What is Multiple Endocrine Neoplasia II (MEN II) (Sipple’s syndrome)

Multiple Endocrine Neoplasia II (MEN II) or Sipple’s syndrome occurs when patients develop a type of thyroid cancer accompanied by recurring cancer of the adrenal glands.

One type of this disease (MEN IIa) is also associated with overgrowth (hyperplasia) of the parathyroid gland.

Statistics on Multiple Endocrine Neoplasia II (MEN II) (Sipple’s syndrome)

The cause of MEN II is genetic – a mutation in a gene called RET. Multiple tumors may appear in the same person, but not necessarily at the same time. The disorder may occur at any age, and affects men and women equally. The main risk factor is a family history of MEN II.

Risk Factors for Multiple Endocrine Neoplasia II (MEN II) (Sipple’s syndrome)

The cause of MEN II is genetic – a mutation in a gene called RET. Multiple tumors may appear in the same person, but not necessarily at the same time. The adrenal tumor is a pheochromocytoma and the thyroid tumor is a medullary carcinoma of the thyroid.

The disorder may occur at any age, and afflicts men and women on an equal basis. The main risk factor is considered to be a family history of MEN II.

How is Multiple Endocrine Neoplasia II (MEN II) (Sipple’s syndrome) Diagnosed?

Symptoms include; severe headache, palpitations, rapid heart rate, sweating, chest pain, abdominal pain, nervousness, irritability, weight loss, diarrhoea, cough, cough with blood, fatigue, back pain, increased urine output, increased thirst, appetite loss, nausea, muscular weakness, depression, personality changes

Note: The symptoms may vary, but are consistent with those of pheochromocytoma, medullary carcinoma of the thyroid, and sometimes hyperparathyroidism.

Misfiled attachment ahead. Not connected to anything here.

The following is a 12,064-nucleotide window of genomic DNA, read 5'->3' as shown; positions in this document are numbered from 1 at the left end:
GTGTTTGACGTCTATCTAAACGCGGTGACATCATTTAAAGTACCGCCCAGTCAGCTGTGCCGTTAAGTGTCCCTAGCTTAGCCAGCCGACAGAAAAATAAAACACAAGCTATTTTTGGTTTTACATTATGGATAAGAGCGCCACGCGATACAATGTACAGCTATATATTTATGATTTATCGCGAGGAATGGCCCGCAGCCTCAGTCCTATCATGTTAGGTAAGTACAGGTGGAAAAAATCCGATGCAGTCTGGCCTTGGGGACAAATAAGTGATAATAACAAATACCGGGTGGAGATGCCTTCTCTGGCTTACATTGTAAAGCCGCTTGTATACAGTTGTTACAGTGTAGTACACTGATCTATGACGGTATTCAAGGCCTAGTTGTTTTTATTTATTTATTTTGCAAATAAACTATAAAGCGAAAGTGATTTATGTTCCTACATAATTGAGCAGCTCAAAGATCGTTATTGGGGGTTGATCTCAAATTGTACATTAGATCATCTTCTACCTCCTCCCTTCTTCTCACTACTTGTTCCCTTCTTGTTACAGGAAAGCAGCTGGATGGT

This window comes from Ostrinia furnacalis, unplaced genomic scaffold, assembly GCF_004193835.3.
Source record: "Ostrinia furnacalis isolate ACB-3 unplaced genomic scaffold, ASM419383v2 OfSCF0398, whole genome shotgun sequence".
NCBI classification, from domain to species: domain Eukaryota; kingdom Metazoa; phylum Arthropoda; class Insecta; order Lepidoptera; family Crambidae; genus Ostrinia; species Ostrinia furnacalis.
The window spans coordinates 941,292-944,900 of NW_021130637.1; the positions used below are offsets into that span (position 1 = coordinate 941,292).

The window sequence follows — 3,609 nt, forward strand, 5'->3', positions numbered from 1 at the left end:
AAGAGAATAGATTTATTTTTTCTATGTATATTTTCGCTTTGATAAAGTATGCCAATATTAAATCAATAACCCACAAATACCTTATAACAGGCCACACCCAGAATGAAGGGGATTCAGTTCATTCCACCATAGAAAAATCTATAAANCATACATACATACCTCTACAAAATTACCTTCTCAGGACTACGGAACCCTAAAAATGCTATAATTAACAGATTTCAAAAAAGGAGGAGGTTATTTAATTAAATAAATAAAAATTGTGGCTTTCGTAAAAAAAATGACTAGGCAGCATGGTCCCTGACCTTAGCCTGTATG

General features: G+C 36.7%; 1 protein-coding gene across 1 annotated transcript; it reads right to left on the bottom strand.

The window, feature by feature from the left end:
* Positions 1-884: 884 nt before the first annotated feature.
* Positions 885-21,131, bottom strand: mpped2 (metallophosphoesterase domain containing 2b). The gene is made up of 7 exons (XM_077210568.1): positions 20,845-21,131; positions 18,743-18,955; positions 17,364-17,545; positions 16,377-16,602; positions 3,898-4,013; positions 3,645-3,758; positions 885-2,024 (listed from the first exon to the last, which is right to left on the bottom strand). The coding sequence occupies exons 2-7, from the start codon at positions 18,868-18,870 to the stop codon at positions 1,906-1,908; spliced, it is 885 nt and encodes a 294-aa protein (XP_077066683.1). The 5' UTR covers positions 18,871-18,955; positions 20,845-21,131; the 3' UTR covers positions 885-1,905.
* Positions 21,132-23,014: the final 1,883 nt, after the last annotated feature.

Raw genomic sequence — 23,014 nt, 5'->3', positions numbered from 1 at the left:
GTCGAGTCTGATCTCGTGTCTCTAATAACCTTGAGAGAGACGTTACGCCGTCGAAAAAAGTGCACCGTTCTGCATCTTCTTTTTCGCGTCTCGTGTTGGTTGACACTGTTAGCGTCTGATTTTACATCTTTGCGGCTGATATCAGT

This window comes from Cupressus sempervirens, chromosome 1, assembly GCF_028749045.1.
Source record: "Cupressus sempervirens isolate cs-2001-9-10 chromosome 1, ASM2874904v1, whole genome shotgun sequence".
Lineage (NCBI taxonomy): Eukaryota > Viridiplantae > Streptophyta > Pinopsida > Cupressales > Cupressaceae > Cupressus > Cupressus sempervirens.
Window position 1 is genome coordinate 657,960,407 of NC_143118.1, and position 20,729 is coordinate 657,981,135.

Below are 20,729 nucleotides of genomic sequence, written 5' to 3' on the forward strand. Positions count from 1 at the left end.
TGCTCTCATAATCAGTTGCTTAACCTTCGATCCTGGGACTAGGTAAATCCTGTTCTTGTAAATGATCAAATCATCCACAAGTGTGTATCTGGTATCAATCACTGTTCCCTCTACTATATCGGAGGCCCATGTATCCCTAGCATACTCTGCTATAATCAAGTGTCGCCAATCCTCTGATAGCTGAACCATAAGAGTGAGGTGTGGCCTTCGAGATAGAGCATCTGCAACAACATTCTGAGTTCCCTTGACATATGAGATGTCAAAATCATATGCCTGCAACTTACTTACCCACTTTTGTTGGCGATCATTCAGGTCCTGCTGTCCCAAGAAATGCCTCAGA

Prognosis of Multiple Endocrine Neoplasia II (MEN II) (Sipple’s syndrome)

Pheochromocytoma is usually benign (not cancer), but the accompanying medullary carcinoma of the thyroid that characterizes this condition is a very aggressive and potentially fatal cancer. Nonetheless, early diagnosis and surgery can often lead to cure.

Mean survival is six to seven decades.

How is Multiple Endocrine Neoplasia II (MEN II) (Sipple’s syndrome) Treated?

Surgery is needed to remove both the medullary carcinoma of the thyroid and the pheochromocytoma. Medullary carcinoma of the thyroid must be treated with total removal of the thyroid gland and removal of surrounding lymph nodes. Hormone replacement therapy is given after surgery.

Multiple Endocrine Neoplasia II (MEN II) (Sipple’s syndrome) References

[1] Ballinger, A. Patchett, S., Saunders’ Pocket Essentials of Clinical Medicine 2nd ed. W.B. Saunders, 2000
[2] Longmore M, Wilkinson I, Torok E. OXFORD HANDBOOK OF CLINICAL MEDICINE. Oxford Universtiy Press. 2001
[3] Robbins, S.L., Cotran, R.S., Kumar, V. Robbins Pathologic Basis of Disease 5th ed. W.B. Saunders 1995.